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Urban Pollution from Traffic Still Pressing Problem in European Cities

Number of daily exceedances of the 50 µg/m3 limit value for PM10 in 20 European cities: observed and modelled.

A new study released by the European Environment Agency (EEA) highlights that human exposure to increased pollutant concentrations in densely populated urban areas remains high.

Air quality limit values, which are aimed at protecting public health, are frequently exceeded especially in streets and other urban hotspots. The study examined studied the air pollution levels at traffic hotspot areas in 20 European cities compared to the urban background concentrations for NO2, NOx, PM10 and PM2.5 and found air pollution above recommended levels in every one.

The researchers prepared gridded urban emission inventories for the reference year 2000, and made projections for the year 2030 according to several emission control scenarios.

For the 2030 air quality projection the indicative limit value (based on 2010 targets) for PM10 is not expected to be met even in the more aggressive scenario. For PM2.5 the reduction is in line with the significant reductions in the urban and in the street scale PM emissions attributed to the introduction of Euro-5 and Euro-6 compliant vehicles.

The cities surveyed were: Antwerp, Athens, Barcelona, Berlin, Brussels, Budapest, Copenhagen, Gdansk, Graz, Helsinki, Katowice, Lisbon, London, Marseilles, Milan, Paris, Prague, Rome, Stuttgart and Thessaloniki.



Joseph Willemssen

Probably has a lot to do with diesels.


probably has a lot to do with older diesels.

Rafael Seidl

It's important to distinguish between emissions (e.g. from motor vehicles) and immissions into a particular location. Much of the recent hubbub has been caused by an EU directive mandating action by city governments if immissions of particulate matter exceed certain levels for more than 35 days in a given year. The highest levels tend to occur in winter.

The bulk of particulate immissions stems from power plants, heavy industry, agriculture, pollen and atmospheric transport. Only 15-20% are due to diesel engines, brakes and tires. Vehicle traveling at speed can also raise dry dust already on the ground.

However, it is politically easier to focus on diesel exhausts than to confront more powerful industrial lobbies. This is especially true now that particulate filters have become available. Customers are demanding them to avoid the embarassment of visible smoke and, to safeguard resale value down the road. Retrofit kits are on offer for some models, at a price.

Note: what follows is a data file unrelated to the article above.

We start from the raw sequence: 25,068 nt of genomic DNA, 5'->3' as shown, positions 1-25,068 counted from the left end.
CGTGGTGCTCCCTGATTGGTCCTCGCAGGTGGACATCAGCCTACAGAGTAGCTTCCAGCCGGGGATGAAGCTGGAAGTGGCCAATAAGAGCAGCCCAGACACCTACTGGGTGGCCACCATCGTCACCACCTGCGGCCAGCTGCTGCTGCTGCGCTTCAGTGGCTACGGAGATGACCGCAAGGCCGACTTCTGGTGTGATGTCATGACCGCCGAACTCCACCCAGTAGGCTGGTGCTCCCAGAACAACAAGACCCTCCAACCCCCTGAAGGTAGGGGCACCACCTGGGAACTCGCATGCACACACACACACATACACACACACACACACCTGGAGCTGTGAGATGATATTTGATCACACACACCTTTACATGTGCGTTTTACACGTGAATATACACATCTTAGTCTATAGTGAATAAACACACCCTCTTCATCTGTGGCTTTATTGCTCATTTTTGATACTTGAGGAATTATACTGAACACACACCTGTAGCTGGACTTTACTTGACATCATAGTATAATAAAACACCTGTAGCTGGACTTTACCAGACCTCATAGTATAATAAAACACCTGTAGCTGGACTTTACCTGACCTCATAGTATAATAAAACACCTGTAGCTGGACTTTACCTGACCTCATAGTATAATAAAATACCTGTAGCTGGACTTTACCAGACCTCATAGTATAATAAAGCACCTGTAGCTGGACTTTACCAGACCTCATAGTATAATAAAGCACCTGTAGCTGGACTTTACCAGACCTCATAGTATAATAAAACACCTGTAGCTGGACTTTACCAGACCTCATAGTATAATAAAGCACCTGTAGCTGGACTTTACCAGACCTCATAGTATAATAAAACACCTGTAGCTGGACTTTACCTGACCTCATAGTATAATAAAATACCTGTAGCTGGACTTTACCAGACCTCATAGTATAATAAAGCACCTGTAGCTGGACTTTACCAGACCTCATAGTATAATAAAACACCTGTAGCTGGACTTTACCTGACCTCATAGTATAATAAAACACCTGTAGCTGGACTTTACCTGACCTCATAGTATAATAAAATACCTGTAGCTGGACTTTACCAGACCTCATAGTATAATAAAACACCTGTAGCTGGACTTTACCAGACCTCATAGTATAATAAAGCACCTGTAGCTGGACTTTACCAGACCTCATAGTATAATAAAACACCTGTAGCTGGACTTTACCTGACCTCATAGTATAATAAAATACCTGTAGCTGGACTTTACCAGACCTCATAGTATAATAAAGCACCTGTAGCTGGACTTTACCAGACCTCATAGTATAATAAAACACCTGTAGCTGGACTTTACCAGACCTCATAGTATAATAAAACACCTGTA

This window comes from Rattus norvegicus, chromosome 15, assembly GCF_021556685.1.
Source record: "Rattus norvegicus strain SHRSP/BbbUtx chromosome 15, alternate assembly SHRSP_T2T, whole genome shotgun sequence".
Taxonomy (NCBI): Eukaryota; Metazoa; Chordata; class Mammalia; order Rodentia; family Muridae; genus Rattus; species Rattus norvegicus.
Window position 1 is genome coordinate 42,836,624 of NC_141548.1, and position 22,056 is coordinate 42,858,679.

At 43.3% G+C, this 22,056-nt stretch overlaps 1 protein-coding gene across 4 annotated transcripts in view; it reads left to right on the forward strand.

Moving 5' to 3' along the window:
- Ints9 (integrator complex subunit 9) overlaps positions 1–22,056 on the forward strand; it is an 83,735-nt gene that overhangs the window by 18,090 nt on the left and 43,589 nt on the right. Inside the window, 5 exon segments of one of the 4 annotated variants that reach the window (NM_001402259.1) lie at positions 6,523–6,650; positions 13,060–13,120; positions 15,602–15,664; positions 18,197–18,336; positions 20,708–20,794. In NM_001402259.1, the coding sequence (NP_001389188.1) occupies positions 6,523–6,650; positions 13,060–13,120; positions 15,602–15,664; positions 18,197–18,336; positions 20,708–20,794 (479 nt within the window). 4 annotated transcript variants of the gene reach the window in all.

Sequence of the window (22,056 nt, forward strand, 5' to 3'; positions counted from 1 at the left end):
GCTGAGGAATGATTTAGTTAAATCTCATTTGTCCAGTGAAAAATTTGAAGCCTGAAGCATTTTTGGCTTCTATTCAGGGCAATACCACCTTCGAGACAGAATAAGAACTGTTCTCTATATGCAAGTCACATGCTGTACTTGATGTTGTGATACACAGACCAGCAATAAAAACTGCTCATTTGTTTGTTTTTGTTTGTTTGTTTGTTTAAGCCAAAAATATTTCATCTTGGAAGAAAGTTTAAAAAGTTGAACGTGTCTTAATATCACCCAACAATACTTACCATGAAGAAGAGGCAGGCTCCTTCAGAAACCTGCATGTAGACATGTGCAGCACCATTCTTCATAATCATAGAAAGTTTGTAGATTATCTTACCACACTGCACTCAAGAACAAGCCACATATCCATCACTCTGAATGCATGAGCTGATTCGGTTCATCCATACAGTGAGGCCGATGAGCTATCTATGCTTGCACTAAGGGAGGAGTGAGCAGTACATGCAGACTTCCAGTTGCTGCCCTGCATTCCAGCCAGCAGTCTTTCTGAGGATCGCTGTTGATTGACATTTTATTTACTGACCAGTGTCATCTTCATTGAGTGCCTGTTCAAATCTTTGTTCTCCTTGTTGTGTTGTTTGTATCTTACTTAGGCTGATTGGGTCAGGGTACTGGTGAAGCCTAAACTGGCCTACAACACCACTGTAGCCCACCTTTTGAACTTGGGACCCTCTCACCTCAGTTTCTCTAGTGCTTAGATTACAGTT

In addition, engine-out emissions can be reduced by engine design and, by blending biodiesel into the fuel. The EU-wide target is 5.75% by 2007, which Austria is already meeting today. The recent switch to extremely low sulphur diesel (<50ppm) has sharply reduced the toxicity of the remaining emitted particulate matter.

Ergo, toxic particulate emissions from the total fleet of diesel vehicles on Europe's roads are expected to fall rapidly in the coming years due to normal churn. Unfortunately, particulate immissions could still rise if those other sources are not addressed with similar vigor.

The more northerly latitudes, combined with dispersion due to wind patterns, limit serious concerns about NOx-related smog to just a few places in Europe, e.g. Athens and Barcelona in mid-summer. Diesel engines account for much of the NOx near the ground, but there are fewer of them in those countries.

henk daalder

Rafael Seidl is WRONG.
There is no safe low level for PM.
Biodiesel does prodiuce toxic PM too.
Lean burn petrol engines seemto produce even more PM than older not lean burn models.
So this report is a prediction that thousands of europeans will continue to die earlier.

ICE are such stupid choices.
Like target practice in the middle of a crowd.
Even if you are a very safe driver, you are sure to kill others and harm your own health.
How long do the car makers want to wait before they meet their customers in court?

Drivers are driving through the most polluted air.
How long before all models have absolute interiour air filters?

henk daalder

In the Netherlands, 60% of the air pollution in cities is produced by traffic.
Cities can be seen as vulcanoes for polluted air, not that one time they have an eruption, but every day, all the time.
That polluted air flows over the city limits, and then its suddenly called "background" pollution.
And foolish administrations keep thinking and saying that background pollution can not be fought.
Of course, the neighbours are saying the same thing, and add their pollution.

Cities should ONLY allow electric vehicles, as a start.

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